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WASHINGTON (Reuters) - Congressional intelligence committee Democrats said on Tuesday they would soon be allowed to view documents at the centre of a political firestorm surrounding the investigation of possible links between President Donald Trump's campaign and Russia.
Representative Adam Schiff, the House of Representatives Intelligence Committee's ranking Democrat, said documents that officials at the White House provided to the panel's chairman, Republican Devin Nunes, would be made available to all the members of his committee and their Senate counterparts.
"This action is long overdue and follows an inexplicable series of events in which the White House played a role in selectively and surreptitiously providing the documents to our chairman," Schiff said in a statement.
"If the White House had any concerns over these documents, or any other documents, they should have provided them to our committee weeks ago," he said.
Congressional committees and the Federal Bureau of Investigation are investigating what U.S. intelligence has concluded were attempts by Moscow to influence the U.S. election in Trump's favour. They are also looking at links between Russia and Trump. Russia denies such allegations.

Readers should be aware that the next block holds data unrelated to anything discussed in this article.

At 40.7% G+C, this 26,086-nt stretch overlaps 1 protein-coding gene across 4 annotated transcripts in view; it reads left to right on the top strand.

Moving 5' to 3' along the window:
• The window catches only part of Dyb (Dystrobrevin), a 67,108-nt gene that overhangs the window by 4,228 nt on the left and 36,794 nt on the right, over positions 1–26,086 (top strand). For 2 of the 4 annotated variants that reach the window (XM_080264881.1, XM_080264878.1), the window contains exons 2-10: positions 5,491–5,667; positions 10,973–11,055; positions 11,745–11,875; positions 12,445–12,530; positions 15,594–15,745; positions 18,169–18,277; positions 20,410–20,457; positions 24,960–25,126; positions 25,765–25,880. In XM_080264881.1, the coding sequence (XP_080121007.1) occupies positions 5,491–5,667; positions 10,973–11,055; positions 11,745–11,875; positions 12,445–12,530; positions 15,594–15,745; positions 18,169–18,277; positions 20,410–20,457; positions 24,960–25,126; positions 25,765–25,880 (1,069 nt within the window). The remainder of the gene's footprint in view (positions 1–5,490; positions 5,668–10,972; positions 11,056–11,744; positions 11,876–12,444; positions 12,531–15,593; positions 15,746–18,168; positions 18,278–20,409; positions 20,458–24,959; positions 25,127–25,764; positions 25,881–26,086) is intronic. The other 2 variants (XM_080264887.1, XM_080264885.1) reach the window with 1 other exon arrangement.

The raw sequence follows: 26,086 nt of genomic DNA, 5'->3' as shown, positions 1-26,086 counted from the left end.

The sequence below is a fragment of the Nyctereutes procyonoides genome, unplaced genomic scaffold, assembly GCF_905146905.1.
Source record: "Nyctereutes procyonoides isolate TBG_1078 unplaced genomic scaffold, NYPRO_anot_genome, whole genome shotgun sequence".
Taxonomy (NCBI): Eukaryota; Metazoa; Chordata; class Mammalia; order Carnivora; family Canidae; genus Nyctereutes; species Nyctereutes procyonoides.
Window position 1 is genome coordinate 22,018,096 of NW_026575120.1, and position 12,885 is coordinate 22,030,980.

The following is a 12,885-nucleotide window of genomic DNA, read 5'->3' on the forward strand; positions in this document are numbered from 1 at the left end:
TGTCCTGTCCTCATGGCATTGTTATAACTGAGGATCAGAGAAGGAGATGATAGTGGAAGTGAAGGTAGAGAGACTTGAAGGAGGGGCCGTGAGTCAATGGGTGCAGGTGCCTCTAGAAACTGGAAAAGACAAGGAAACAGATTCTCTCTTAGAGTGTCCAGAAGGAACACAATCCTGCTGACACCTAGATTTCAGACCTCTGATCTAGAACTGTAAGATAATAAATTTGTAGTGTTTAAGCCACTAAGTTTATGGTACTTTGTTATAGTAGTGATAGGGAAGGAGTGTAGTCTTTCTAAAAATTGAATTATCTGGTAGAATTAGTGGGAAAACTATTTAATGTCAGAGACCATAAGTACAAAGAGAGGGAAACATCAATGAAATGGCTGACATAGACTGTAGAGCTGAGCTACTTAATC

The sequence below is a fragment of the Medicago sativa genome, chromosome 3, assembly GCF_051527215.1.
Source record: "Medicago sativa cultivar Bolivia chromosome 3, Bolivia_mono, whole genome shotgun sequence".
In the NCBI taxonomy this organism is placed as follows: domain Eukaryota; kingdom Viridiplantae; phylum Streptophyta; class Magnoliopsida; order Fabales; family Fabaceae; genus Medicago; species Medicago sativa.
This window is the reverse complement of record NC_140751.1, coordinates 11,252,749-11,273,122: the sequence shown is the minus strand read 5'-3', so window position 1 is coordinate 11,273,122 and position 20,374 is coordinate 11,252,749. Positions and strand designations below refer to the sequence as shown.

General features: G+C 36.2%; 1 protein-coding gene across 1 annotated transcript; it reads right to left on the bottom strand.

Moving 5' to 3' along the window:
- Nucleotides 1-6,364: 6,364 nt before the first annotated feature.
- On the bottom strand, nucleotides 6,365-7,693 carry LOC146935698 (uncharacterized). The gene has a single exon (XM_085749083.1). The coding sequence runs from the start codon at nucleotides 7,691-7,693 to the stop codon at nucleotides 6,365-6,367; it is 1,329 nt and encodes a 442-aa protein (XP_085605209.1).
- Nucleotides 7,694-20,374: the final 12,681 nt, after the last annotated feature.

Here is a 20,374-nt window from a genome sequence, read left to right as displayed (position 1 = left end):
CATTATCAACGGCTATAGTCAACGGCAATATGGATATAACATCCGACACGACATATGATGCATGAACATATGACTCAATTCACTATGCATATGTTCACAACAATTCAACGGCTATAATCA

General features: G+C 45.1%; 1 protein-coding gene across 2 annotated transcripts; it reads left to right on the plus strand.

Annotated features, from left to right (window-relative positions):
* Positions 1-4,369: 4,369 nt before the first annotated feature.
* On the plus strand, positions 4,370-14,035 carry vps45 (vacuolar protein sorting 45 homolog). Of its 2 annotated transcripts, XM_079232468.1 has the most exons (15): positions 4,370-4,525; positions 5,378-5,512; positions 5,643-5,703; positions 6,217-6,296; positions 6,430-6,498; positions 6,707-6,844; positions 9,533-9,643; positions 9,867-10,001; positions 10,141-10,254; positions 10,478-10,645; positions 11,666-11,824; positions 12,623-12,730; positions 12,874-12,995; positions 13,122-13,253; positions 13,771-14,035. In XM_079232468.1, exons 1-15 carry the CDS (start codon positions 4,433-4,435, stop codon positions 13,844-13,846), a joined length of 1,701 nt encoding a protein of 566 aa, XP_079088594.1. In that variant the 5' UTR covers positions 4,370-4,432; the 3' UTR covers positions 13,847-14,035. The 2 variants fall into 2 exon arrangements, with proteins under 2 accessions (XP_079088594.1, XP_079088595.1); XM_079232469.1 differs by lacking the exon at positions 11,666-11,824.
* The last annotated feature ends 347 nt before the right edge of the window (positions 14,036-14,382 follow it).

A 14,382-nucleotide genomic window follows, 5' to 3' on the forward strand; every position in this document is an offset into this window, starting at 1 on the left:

Trump and his allies have mounted an aggressive defence. Most recently, they have focussed on unsubstantiated reports that Susan Rice, former President Barack Obama's national security adviser, disclosed the names of Trump aides swept up by surveillance of foreign targets.
Rice dismissed the reports as "absolutely false" in an interview with MSNBC.
The day after FBI Director James Comey confirmed the FBI investigation of potential ties between Russia and the Trump campaign last month, Nunes announced to reporters that the communications of members of Trump's transition team were caught up in the surveillance.
He said the information came from documents obtained from a source he would not identify.
Nunes, a close Trump political ally, discussed the matter with the Republican president before consulting committee Democrats.
After reports Nunes got the documents from White House aides, Schiff called for him to recuse himself from the inquiry, saying his actions compromised the panel's ability to complete a credible, bipartisan investigation.
Republican Senator Richard Burr, chairman of the Senate Intelligence Committee, whose leaders have insisted they can conduct a bipartisan investigation, said on Tuesday he was open to looking into the Rice allegations, if they proved true.
Democrats underscored the gravity of the investigation.
"I wouldn't be surprised after all of this is said and done that some people end up in jail," Representative Joaquin Castro, a House Intelligence member, told CNN.
Reporting by Patricia Zengerle and Susan Heavey; Editing by Bill Trott